If we were to take an intentionally positive approach to doing our work, to doing museological things, what would that look like? Maybe a better question would be how do we create a flourishing museum? What would a flourishing museum look like? In order to talk about it, let’s first imagine the museum as two intertwining parts of a larger system, the inner museum and the outer museum (Latham and Simmons, 2014), with the inner representing the activities that go on daily, behind the scenes, and are often hidden from the public and the outer museum as the museum that most people think of as the museum, the activities that are visible to everyone. A flourishing inner museum would be healthy, with its workers content and satisfied with the work they do, the relationships they have at the museum. A flourishing outer museum is one that provides a place for people to find joy, compassion, connection, understanding, personal growth, and self-efficacy; positive museums will be a place to enable people to thrive. What this might consist of, I am not yet sure. Does it mean creating exhibitions that show the strengths and virtues of a people, place event rather than the more negative aspects? Do we intentionally create slow offerings, provide a place for contemplation and quiet inspection? Or does it mean that the museum’s goals are more positively oriented (language and goals are shifted) and so the flourishing is awash over all things done in the museum? Does it mean we provide opportunities for gratitude and compassion, for oneself and for others?
Positive Museology then, focuses on human flourishing in museal contexts, that is, in those spaces and places where humans and objects interact in meaningful ways. Using positive concepts, theories, approaches, applications and intentions, we can work towards making the museum a place for people to flourish, for well-being, mindfulness, compassion, gratitude, resilience, strength of character. The bigger question now is, how can we use the good work that is going on in these other positive fields to create a flourishing museum? That in particular, is what I will keep working on in the near future. I want to end this post with the introduction found on the Center for Positive Organization’s website. See if you can fill in “positive museology,” “museum,” “museum studies” or another related word where applicable (I’ve highlighted some suggested places) and if you think this might be a something we should be doing:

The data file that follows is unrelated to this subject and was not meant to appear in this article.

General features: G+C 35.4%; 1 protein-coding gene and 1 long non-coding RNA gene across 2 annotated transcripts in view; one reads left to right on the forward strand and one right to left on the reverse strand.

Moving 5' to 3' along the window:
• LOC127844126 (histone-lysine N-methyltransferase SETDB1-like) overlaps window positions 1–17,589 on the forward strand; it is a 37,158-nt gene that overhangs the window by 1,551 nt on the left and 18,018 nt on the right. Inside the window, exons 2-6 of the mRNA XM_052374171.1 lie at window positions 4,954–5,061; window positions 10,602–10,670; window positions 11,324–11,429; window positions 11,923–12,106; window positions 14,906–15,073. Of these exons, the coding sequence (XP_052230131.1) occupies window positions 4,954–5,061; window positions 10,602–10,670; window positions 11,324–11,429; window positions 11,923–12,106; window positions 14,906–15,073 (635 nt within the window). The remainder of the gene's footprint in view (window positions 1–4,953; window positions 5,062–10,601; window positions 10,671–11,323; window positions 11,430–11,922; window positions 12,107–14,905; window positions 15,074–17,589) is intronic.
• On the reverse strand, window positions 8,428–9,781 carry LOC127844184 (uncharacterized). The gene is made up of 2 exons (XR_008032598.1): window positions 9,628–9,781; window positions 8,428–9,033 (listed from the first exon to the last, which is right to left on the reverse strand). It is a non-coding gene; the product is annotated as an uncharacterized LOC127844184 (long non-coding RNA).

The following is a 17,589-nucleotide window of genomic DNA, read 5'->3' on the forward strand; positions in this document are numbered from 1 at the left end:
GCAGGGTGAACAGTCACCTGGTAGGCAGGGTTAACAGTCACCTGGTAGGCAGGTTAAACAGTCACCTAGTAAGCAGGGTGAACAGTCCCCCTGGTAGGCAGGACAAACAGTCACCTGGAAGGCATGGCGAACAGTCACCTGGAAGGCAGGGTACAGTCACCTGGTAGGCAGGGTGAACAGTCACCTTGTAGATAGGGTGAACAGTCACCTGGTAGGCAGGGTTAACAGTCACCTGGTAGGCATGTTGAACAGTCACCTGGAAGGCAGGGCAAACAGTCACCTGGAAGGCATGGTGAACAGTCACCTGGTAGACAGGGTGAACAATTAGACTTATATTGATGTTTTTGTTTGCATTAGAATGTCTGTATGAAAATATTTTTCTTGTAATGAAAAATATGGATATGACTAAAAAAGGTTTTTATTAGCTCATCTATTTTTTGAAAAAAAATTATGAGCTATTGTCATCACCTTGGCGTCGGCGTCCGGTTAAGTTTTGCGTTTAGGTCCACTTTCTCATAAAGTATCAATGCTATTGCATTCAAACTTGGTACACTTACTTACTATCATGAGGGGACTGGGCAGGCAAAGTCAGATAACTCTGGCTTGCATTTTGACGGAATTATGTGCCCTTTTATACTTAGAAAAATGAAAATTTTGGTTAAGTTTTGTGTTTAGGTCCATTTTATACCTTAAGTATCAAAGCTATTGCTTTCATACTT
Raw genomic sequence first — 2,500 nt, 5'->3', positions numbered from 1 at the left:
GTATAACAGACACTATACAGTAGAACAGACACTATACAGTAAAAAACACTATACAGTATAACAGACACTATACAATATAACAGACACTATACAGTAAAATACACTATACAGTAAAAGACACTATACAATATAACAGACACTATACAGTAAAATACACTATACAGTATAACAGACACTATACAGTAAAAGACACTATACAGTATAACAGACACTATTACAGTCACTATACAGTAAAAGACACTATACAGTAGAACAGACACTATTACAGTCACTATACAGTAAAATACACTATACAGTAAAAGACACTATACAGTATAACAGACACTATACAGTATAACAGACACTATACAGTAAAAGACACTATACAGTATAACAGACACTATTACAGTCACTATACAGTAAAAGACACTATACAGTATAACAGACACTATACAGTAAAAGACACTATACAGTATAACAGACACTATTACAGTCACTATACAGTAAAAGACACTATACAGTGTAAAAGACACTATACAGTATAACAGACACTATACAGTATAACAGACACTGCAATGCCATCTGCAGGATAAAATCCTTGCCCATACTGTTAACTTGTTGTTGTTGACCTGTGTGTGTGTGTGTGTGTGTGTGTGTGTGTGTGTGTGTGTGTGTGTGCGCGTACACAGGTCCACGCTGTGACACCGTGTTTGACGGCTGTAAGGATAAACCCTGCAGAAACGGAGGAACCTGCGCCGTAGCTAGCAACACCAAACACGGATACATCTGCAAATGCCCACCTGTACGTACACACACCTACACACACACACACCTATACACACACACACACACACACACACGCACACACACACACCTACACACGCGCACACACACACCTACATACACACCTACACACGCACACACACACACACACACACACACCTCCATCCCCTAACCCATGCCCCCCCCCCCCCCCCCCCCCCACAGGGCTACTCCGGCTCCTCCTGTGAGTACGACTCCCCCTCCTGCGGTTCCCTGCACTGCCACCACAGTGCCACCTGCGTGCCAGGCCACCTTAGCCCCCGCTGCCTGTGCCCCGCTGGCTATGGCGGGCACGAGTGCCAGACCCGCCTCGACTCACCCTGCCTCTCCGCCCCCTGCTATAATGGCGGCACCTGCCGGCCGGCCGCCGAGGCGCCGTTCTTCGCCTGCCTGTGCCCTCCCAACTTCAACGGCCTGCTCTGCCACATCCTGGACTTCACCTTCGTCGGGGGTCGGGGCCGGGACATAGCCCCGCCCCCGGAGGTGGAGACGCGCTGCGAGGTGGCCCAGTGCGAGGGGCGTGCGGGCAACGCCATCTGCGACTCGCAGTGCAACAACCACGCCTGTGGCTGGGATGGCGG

The Center for Positive Organizations is a community dedicated to positively energizing and transforming organizations and the people who lead them through Positive Organizational Scholarship. The study and perspective of Positive Organizational Scholarship is committed to revealing and nurturing the highest level of human potential, and it strives to answer questions like: What makes employees feel like they’re thriving? How can I bring my organization through difficult times stronger than before? What creates the positive energy a team needs to be successful?
Positive Organizational Scholarship has become a major focus for organizations and empowers leaders to create positive work environments, improving the culture of their workplace and helping them discover what is possible with their employees and within their organizations. By bringing empathy, compassion, and energy into the workplace, leaders are able to enhance engagement and performance, and inspire their employees to innovate, find opportunity, and strive for excellence. Positive Organizational Scholarship principles create a generative business setting and act as a catalyst in the discovery of human potential.